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COMMONWEALTH EX REL. EARL R. D. v. LINDA H. S. APPEAL EARL R. D. (03/05/82)

SUPERIOR COURT OF PENNSYLVANIA


filed: March 5, 1982.

COMMONWEALTH EX REL. EARL R. D.
v.
LINDA H. S. APPEAL OF EARL R. D.

No. 1923 October Term, 1979, Appeal from the Order of the Court of Common Pleas of Lehigh County, Civil Division, at No. 78-C-2449

COUNSEL

Richard Orloski, Allentown, for appellant.

Thomas J. Turczyn, Allentown, for appellee.

Spaeth, Brosky and Van der Voort, JJ.

Author: Brosky

[ 297 Pa. Super. Page 80]

Appellant, Earl D., instituted a habeas corpus action against appellee, Linda S., in the Court of Common Pleas of Lehigh County, Pennsylvania, seeking to obtain custody of a child whom he claimed to be his son, Zachary O. S. Personal service was made on Linda S., then a Pennsylvania resident, on August 28, 1978. Counsel for Linda S. filed an appearance on September 1, 1978. On August 6, 1979, Linda S. filed a petition to dismiss the action asserting that the court lacked jurisdiction. A hearing was held on September 10th through 12th, 1979 at which the court held that it did not have jurisdiction over the case and therefore granted the petition to dismiss. This appeal followed. We remand to the trial court for reasons stated herein.

On May 13, 1977, Linda S. gave birth to Zachary S. at the Chapel Hill Memorial Hospital in Chapel Hill, North Carolina. Linda S. was not married at the time she gave birth. For some time prior to the birth of Zachary S., Linda S. and Earl D. had lived together in Pittsboro, North Carolina. Shortly after Zachary S.' birth, Linda S. moved with her child from North Carolina to Route 1, Wescosville, Lehigh County, Pennsylvania. They resided in Pennsylvania from June, 1978 to March, 1979. During this time, the habeas corpus petition was served on Linda S. On March 27, 1979, Linda S. married Peter R. in Vermont. She and her son resided in Vermont up until the time of argument of this appeal. Linda S. was a registered nurse employed in Vermont up until the time this appeal was argued.

On September 1, 1978, Linda S. filed an answer to Earl D.'s petition for habeas corpus in which she admitted that she had cohabitated with Earl D., but denied that Earl D. was the father of Zachary S. On September 19, 1978, Earl D. filed interrogatories upon Linda S. seeking to determine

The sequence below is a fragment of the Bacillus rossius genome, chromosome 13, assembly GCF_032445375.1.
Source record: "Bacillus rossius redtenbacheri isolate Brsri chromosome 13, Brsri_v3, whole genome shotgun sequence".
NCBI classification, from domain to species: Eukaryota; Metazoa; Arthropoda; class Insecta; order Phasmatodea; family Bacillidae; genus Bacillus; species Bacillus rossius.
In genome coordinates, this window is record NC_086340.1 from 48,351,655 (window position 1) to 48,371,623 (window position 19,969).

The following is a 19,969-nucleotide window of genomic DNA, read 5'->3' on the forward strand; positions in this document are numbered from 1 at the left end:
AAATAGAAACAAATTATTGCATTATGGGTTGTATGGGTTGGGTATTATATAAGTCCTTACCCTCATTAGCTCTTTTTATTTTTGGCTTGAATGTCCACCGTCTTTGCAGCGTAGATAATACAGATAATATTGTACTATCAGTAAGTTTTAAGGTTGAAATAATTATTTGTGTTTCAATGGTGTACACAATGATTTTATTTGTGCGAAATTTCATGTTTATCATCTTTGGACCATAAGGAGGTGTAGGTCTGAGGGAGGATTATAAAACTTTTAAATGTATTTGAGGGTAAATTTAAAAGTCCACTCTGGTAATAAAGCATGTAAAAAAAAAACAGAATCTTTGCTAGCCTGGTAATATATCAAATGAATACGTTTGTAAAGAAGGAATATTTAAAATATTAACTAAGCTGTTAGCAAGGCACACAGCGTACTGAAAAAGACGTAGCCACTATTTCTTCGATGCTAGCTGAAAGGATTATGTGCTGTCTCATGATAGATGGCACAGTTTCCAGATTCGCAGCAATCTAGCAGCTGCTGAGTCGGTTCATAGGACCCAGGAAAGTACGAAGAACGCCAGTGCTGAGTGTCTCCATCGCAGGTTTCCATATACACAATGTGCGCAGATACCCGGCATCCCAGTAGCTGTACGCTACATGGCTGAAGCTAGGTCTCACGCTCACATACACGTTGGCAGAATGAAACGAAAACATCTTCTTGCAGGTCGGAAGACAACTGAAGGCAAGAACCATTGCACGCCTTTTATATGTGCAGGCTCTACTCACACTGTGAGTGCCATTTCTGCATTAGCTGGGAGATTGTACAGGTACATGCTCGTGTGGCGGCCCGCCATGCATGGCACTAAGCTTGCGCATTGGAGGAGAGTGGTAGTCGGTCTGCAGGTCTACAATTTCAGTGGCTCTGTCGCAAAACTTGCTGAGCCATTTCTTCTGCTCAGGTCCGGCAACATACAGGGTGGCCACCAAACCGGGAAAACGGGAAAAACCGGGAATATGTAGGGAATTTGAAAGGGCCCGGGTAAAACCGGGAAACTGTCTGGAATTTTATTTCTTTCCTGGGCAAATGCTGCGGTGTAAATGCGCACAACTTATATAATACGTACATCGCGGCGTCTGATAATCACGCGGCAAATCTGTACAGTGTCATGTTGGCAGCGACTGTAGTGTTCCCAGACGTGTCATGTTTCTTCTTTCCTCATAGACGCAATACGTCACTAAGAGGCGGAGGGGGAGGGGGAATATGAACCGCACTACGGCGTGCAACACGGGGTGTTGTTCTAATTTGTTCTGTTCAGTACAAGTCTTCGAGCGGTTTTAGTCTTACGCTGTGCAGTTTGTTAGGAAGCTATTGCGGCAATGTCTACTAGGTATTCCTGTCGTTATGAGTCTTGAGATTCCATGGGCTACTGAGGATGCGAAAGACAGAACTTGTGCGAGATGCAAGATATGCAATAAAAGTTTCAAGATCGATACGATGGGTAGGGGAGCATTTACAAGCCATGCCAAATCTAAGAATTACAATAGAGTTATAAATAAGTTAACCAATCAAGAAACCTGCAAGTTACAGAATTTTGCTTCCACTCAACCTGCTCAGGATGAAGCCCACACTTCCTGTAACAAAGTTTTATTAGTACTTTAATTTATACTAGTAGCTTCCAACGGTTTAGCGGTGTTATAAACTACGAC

[ 297 Pa. Super. Page 81]

    the date of the child's birth, the duration of time of the admitted cohabitation, and the identity of the putative father of the child. Linda S. filed timely objections to the interrogatories which were subsequently resolved by the parties who agree to submit themselves, the putative father, Peter R., and the child, to a blood test.

The tests completed in the winter and spring of 1979, indicated that Earl D. could not be excluded as father of the child but that Peter R. was excluded from being father of the child. The motion to dismiss the action commenced by Earl D. was filed on August 6, 1979. On September 12, 1979, the trial court held that the best interests of the child would be served if the State of Vermont assumed jurisdiction in the case pursuant to the Uniform Child Custody Jurisdiction Act, 11 Pa.S.A. § 2301 et seq. (hereinafter U.C.C.J.A.).

Earl D. raises three issues on appeal which include:

1. Whether the trial court erred in holding that it had no jurisdiction over the matter under the U.C.C.J.A.?

2. Whether the trial court erred in holding that the action was filed in an inconvenient forum and that Vermont was the convenient forum?

3. Whether the trial court erred in refusing to permit testimony from a North Carolina lawyer as to that state's custody law?

The U.C.C.J.A. provides for jurisdiction of 11 Pa.S.A. § 2304 which states:

§ 2304. Jurisdiction

(a) A court of this State which is competent to decide child custody matters has jurisdiction to make a child custody determination by initial or modification decree if:

(1) This State:

(i) is the home state of the child at the time of commencement of the proceeding; or

(ii) had been the child's home state within six months before commencement of the proceeding and the child is absent from this State because of his removal or retention

[ 297 Pa. Super. Page 82]

    by a person claiming his custody or for other reasons, and a parent or person acting as parent continues to live in this State;

(2) It is in the best interest of the child that a court of this State assume jurisdiction because:

(i) the child and his parents, or the child and at least one contestant, have a significant connection with this state; and

(ii) there is available in this State substantial evidence concerning the child's present or future care, protection, training, and personal relationships;

(3) The child is physically present in this State, and:

(i) the child has been abandoned; or